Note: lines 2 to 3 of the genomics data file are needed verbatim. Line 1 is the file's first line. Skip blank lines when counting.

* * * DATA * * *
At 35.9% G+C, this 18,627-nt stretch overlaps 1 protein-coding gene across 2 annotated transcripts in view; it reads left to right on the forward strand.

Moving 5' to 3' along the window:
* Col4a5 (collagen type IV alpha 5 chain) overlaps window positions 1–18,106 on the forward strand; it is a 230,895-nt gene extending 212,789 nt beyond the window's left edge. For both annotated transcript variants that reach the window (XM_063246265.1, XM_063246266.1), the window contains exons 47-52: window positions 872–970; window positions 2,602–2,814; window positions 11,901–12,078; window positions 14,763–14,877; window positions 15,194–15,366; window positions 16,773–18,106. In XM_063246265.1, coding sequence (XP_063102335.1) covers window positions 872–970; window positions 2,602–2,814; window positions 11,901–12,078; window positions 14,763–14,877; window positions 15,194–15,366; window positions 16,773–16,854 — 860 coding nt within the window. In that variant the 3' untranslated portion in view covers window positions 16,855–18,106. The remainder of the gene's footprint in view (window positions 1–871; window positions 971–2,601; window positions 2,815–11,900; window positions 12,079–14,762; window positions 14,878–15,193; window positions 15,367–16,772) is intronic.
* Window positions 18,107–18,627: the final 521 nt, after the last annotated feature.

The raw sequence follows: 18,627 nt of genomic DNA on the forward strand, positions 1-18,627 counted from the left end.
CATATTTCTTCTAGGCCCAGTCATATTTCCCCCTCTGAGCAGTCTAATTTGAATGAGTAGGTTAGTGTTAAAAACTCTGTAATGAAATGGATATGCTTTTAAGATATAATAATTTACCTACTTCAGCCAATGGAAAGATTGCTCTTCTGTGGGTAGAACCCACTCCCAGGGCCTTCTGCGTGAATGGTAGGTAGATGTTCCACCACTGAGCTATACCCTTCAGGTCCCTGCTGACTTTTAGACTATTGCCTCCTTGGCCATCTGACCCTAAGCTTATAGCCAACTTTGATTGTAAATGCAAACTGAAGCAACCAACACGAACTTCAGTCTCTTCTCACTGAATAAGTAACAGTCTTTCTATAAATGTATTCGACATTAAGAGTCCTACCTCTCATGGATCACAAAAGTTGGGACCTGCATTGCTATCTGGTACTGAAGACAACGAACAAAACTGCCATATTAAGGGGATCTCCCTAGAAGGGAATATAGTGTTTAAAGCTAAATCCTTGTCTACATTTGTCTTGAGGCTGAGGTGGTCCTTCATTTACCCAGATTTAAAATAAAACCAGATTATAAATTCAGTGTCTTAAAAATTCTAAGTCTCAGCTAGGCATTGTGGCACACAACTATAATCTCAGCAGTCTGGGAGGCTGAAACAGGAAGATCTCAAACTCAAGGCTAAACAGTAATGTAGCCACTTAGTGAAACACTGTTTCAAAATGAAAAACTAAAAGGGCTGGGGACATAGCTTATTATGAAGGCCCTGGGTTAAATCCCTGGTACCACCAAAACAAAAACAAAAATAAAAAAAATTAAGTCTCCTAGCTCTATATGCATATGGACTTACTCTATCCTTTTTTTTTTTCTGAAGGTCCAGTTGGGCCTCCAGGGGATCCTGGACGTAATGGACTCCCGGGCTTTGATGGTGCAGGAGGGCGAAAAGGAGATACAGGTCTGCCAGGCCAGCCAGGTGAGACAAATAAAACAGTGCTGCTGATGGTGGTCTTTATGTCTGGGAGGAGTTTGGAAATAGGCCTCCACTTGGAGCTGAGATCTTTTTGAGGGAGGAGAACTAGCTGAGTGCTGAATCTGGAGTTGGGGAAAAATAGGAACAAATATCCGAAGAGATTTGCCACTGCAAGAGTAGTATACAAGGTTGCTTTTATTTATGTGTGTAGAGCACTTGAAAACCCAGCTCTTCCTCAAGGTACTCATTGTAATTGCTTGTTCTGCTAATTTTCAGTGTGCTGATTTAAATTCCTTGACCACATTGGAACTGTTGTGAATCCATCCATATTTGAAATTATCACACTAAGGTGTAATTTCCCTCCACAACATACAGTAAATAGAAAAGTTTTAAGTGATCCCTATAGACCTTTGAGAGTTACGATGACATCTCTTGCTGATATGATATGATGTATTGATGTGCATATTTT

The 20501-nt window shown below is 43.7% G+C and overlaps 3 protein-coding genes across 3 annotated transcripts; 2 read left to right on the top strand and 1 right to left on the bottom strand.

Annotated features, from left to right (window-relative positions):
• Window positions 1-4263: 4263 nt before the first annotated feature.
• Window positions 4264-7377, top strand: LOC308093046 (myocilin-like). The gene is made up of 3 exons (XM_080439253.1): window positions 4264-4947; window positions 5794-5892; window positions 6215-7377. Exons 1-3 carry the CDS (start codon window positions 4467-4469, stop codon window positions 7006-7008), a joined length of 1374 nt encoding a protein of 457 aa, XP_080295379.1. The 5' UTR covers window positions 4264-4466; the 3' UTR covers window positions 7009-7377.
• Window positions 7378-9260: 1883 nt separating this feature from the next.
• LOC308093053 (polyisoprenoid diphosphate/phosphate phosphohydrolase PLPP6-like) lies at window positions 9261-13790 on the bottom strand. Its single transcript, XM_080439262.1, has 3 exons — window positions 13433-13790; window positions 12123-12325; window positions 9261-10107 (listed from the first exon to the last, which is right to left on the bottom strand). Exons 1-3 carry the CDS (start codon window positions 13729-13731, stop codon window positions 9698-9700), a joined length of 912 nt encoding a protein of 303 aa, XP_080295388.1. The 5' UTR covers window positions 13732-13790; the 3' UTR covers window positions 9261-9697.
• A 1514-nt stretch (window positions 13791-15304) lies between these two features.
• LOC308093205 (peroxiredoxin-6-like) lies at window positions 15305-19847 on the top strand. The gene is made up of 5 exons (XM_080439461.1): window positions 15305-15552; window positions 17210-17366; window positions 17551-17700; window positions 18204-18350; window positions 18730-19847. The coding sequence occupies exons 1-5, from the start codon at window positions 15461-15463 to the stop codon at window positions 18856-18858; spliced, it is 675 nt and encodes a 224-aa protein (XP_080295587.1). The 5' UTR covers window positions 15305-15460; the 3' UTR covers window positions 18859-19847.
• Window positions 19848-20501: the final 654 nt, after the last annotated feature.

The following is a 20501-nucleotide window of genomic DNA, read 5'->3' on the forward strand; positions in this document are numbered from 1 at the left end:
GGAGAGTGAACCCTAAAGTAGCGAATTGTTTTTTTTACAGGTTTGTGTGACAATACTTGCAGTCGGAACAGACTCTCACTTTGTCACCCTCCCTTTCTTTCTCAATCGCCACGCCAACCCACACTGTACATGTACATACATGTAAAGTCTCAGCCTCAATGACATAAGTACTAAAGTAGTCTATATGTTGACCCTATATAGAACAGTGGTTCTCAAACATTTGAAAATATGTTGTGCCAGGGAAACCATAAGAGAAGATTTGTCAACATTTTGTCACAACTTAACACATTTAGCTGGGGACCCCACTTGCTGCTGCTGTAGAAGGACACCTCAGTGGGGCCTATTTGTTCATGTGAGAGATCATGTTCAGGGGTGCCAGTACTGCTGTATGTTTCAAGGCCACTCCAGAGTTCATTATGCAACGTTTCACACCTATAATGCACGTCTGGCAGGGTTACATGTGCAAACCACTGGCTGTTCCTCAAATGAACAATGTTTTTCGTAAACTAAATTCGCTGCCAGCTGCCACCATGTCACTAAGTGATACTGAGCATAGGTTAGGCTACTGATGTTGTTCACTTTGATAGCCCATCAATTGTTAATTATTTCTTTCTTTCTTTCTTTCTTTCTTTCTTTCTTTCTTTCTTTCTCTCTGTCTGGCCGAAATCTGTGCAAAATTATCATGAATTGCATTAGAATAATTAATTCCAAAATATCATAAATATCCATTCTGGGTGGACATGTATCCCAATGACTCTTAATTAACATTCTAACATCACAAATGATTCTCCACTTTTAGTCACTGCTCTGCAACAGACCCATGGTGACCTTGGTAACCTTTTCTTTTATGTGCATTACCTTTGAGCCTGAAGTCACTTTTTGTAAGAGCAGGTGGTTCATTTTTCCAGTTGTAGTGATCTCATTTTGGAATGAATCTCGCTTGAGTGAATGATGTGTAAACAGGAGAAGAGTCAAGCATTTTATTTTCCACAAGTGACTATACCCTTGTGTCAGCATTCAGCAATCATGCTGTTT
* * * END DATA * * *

Moving 5' to 3' along the window:
* Col4a5 (collagen type IV alpha 5 chain) overlaps window positions 1–18,106 on the forward strand; it is a 230,895-nt gene extending 212,789 nt beyond the window's left edge. For both annotated transcript variants that reach the window (XM_063246265.1, XM_063246266.1), the window contains exons 47-52: window positions 872–970; window positions 2,602–2,814; window positions 11,901–12,078; window positions 14,763–14,877; window positions 15,194–15,366; window positions 16,773–18,106. In XM_063246265.1, coding sequence (XP_063102335.1) covers window positions 872–970; window positions 2,602–2,814; window positions 11,901–12,078; window positions 14,763–14,877; window positions 15,194–15,366; window positions 16,773–16,854 — 860 coding nt within the window. In that variant the 3' untranslated portion in view covers window positions 16,855–18,106. The remainder of the gene's footprint in view (window positions 1–871; window positions 971–2,601; window positions 2,815–11,900; window positions 12,079–14,762; window positions 14,878–15,193; window positions 15,367–16,772) is intronic.